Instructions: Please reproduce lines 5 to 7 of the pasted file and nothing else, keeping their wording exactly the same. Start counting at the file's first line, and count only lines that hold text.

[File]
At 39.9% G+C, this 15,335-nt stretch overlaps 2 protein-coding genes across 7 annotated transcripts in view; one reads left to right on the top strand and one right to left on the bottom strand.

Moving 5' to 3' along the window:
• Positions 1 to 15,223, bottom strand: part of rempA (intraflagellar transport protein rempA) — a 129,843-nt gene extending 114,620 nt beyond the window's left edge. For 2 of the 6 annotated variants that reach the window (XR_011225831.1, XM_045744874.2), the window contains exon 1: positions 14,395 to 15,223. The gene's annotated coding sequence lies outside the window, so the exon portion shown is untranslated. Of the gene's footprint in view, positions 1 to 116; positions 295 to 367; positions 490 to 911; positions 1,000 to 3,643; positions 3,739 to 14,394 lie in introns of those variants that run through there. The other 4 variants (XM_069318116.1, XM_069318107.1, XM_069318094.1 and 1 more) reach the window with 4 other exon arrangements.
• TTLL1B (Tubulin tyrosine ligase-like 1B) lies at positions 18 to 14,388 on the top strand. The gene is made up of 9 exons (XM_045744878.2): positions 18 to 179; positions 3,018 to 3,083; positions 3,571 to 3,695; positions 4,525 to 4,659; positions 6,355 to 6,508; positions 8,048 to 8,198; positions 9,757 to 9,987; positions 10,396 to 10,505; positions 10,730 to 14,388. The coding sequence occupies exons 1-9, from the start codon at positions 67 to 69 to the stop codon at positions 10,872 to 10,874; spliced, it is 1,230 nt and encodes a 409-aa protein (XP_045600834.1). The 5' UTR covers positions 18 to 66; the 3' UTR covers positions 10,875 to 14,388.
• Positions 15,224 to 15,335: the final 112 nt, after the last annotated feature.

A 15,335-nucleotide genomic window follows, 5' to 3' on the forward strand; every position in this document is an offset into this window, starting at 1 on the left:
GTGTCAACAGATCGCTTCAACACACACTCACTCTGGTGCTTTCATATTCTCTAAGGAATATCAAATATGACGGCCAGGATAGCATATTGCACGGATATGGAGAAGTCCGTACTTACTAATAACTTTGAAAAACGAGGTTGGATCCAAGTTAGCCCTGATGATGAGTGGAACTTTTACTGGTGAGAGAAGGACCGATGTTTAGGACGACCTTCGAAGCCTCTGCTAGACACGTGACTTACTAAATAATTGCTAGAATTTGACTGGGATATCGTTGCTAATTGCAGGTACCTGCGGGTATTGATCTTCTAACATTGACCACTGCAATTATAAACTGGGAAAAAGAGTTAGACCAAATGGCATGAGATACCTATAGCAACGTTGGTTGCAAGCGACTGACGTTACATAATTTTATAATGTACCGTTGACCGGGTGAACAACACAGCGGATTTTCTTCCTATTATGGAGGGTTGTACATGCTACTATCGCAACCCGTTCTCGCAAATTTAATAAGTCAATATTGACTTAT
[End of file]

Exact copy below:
• Positions 15,224 to 15,335: the final 112 nt, after the last annotated feature.

A 15,335-nucleotide genomic window follows, 5' to 3' on the forward strand; every position in this document is an offset into this window, starting at 1 on the left:
GTGTCAACAGATCGCTTCAACACACACTCACTCTGGTGCTTTCATATTCTCTAAGGAATATCAAATATGACGGCCAGGATAGCATATTGCACGGATATGGAGAAGTCCGTACTTACTAATAACTTTGAAAAACGAGGTTGGATCCAAGTTAGCCCTGATGATGAGTGGAACTTTTACTGGTGAGAGAAGGACCGATGTTTAGGACGACCTTCGAAGCCTCTGCTAGACACGTGACTTACTAAATAATTGCTAGAATTTGACTGGGATATCGTTGCTAATTGCAGGTACCTGCGGGTATTGATCTTCTAACATTGACCACTGCAATTATAAACTGGGAAAAAGAGTTAGACCAAATGGCATGAGATACCTATAGCAACGTTGGTTGCAAGCGACTGACGTTACATAATTTTATAATGTACCGTTGACCGGGTGAACAACACAGCGGATTTTCTTCCTATTATGGAGGGTTGTACATGCTACTATCGCAACCCGTTCTCGCAAATTTAATAAGTCAATATTGACTTAT